The Monday, March 23, strike by Mexican motor carriers was called off thanks to an 11th hour deal struck between the National Chamber of Autotransporte de Carga – Canacar -- and the Mexican government.
Canacar, Mexico’s motor carrier association, called for all trucking companies in Mexico to strike on the major roads in the country because of concerns revolving around fiscal subjects such as diesel costs and tolls.
The trucking association and Mexico’s equivalent of the secretary of transportation struck a deal on a number of Canacar’s key concerns, prompting the association to call off the strike. The statement was posted on Canacar’s Web site.
According to the statement, the agreement included items such as tax breaks for motor carriers, a debt-restructuring program, better security on various highways, and improved response on reports of stolen trucks and trailers.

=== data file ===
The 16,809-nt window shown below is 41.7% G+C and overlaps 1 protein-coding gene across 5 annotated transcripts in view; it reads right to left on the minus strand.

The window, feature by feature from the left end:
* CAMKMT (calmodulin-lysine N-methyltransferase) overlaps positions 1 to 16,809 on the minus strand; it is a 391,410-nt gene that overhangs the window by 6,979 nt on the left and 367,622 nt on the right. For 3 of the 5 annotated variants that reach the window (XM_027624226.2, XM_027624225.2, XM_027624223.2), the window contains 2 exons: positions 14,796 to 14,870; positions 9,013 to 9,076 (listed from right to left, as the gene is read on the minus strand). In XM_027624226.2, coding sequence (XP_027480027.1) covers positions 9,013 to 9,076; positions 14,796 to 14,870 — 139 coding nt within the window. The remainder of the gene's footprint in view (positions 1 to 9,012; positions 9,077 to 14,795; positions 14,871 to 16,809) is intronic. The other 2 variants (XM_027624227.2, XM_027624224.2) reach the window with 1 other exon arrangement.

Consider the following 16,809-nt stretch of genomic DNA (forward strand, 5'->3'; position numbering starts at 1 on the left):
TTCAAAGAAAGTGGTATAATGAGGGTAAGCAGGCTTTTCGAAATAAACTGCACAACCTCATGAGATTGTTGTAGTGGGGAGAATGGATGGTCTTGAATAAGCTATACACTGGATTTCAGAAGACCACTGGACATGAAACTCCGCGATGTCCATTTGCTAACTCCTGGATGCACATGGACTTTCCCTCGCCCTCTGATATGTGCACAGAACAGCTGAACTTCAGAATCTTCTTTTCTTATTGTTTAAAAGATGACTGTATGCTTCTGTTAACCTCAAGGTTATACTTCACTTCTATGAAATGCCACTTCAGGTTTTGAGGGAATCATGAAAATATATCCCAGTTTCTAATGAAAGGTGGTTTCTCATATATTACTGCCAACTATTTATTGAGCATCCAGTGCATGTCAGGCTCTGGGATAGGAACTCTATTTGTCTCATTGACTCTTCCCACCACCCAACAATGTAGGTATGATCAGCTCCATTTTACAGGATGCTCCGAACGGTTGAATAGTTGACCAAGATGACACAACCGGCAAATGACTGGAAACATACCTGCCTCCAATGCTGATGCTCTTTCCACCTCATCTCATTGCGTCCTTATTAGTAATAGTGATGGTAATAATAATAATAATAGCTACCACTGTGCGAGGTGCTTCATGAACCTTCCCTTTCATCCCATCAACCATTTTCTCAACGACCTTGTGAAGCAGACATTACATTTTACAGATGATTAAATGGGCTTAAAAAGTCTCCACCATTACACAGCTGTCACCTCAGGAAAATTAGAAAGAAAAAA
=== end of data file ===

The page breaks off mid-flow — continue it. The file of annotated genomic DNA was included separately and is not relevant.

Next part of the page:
Canacar’s announcement did not include specific details on any of the agreements.
Canacar’s initial call for the protest did not indicate the strike was a reaction to the recent cancellation of the long-haul, cross-border program with Mexico, despite mainstream media reports. Nor did the subsequent agreement between Canacar and the Mexican government address the now dead cross-border trucking program.